Lifting the Cosmic Veil: Spitzer Observations from our own Backyard to the Edge of the Universe
Since its launch in 2003, NASA's Spitzer Space Telescope has used the infrared part of the spectrum to study the Universe near and far. In doing so it has discovered objects as wide raging from a previously unknown ring of Saturn to young galaxies at the edge of the observable Universe. Its greatest legacy though may be the study of the atmospheres of planets around other stars. Come hear about what Spitzer has accomplished and what is in store for its future.
Varoujan Gorjian got his B.S. in astronomy at Caltech in 1992 and his Ph.D. at UCLA in 1998. He has been interested in space since childhood and was very lucky to be able to turn that interest into a career in astronomy. He has been working as a part of the Spitzer Space Telescope project at JPL since 2000 and has used it and other telescopes to study supermassive black holes at the centers of galaxies and the star formation history of the Universe.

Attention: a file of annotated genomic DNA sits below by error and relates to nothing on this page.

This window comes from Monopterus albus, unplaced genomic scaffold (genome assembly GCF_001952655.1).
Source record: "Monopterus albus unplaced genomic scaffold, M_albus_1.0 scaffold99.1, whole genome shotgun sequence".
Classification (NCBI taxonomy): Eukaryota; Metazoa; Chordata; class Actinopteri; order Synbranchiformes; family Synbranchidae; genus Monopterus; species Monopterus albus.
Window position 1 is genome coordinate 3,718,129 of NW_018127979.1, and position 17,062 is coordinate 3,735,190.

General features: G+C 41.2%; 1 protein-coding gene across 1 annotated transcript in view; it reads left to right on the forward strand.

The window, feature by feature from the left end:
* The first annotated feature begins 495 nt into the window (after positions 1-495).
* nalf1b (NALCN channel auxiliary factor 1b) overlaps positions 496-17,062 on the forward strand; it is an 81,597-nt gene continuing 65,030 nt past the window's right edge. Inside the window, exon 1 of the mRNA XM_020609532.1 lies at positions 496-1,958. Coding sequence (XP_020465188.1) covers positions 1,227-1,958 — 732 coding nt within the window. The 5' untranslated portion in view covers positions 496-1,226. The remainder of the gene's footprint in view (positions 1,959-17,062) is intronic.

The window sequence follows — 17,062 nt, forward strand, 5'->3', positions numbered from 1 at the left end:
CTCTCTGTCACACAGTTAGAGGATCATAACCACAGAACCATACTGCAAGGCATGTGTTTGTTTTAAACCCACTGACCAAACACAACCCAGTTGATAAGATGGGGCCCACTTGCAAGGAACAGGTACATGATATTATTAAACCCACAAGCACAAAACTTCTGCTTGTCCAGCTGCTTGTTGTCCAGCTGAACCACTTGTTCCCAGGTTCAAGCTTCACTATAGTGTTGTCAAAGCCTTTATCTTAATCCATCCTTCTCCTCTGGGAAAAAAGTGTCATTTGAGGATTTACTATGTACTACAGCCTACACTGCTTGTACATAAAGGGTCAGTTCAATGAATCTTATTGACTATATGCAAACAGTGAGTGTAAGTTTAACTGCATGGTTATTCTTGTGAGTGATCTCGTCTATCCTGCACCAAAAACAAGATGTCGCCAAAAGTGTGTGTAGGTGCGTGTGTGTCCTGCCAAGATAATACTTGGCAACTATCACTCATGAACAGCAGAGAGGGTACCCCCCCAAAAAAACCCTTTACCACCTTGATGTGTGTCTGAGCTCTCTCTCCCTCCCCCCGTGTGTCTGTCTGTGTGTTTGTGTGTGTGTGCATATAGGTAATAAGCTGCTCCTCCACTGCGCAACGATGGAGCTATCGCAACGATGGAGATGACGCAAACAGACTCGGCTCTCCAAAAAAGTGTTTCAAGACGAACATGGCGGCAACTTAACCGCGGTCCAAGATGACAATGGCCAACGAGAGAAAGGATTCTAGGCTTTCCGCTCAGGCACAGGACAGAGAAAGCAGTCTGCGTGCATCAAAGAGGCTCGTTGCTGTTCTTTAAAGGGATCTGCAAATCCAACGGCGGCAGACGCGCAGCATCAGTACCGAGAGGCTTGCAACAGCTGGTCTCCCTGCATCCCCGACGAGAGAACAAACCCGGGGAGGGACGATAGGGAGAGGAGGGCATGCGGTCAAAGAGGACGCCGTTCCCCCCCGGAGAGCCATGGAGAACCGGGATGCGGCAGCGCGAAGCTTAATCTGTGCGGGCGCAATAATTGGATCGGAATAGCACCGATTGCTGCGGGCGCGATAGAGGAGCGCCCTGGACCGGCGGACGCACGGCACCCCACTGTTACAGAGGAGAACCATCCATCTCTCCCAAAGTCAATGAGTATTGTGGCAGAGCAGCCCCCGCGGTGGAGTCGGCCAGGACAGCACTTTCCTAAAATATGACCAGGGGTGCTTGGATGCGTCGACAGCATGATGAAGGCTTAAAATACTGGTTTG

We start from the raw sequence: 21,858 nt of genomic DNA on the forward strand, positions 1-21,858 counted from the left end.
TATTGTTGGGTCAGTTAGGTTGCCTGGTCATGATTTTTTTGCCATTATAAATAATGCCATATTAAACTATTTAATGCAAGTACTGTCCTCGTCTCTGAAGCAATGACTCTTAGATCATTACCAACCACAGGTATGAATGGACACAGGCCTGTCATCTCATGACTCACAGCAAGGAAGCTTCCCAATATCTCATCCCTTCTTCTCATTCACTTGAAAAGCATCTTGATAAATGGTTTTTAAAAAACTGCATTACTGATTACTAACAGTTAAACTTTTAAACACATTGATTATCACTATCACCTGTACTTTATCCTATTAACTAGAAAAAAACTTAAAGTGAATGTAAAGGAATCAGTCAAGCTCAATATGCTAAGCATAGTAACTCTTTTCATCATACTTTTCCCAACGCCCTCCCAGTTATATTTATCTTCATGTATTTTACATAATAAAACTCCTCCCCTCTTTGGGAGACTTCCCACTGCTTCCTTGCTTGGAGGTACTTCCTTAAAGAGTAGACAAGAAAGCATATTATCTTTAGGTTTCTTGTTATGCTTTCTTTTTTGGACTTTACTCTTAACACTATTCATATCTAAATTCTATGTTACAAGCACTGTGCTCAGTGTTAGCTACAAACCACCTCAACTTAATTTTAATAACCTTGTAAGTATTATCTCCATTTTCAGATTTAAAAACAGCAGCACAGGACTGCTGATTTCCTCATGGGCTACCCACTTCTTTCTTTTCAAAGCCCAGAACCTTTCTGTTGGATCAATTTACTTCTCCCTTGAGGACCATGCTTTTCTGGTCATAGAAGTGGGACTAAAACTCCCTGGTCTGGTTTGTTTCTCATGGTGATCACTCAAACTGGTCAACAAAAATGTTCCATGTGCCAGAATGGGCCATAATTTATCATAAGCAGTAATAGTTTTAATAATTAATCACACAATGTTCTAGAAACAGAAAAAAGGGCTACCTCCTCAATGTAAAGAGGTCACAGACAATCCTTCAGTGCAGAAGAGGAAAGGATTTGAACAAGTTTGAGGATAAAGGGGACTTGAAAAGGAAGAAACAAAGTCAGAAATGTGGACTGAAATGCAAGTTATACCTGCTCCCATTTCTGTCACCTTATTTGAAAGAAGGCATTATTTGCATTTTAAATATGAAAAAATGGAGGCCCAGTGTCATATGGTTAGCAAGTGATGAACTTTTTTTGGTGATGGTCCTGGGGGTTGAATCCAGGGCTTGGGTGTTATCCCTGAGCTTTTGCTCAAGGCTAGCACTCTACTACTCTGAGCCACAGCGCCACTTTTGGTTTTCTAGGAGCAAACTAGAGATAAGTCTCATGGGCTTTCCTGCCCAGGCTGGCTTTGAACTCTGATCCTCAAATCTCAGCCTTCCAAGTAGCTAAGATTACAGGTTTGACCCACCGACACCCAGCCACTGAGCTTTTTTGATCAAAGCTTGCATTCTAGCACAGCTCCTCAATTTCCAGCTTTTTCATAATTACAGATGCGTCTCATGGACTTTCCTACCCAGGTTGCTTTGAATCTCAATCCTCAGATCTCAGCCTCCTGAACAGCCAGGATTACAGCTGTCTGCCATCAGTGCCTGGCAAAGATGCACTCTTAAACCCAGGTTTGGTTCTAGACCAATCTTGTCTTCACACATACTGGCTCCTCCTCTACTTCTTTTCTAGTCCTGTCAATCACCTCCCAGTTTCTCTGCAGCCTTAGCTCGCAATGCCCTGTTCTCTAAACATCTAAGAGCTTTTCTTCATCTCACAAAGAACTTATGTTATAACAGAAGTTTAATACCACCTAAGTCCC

You may follow him here.
"What's Up?" in this month will be presented by Don McClelland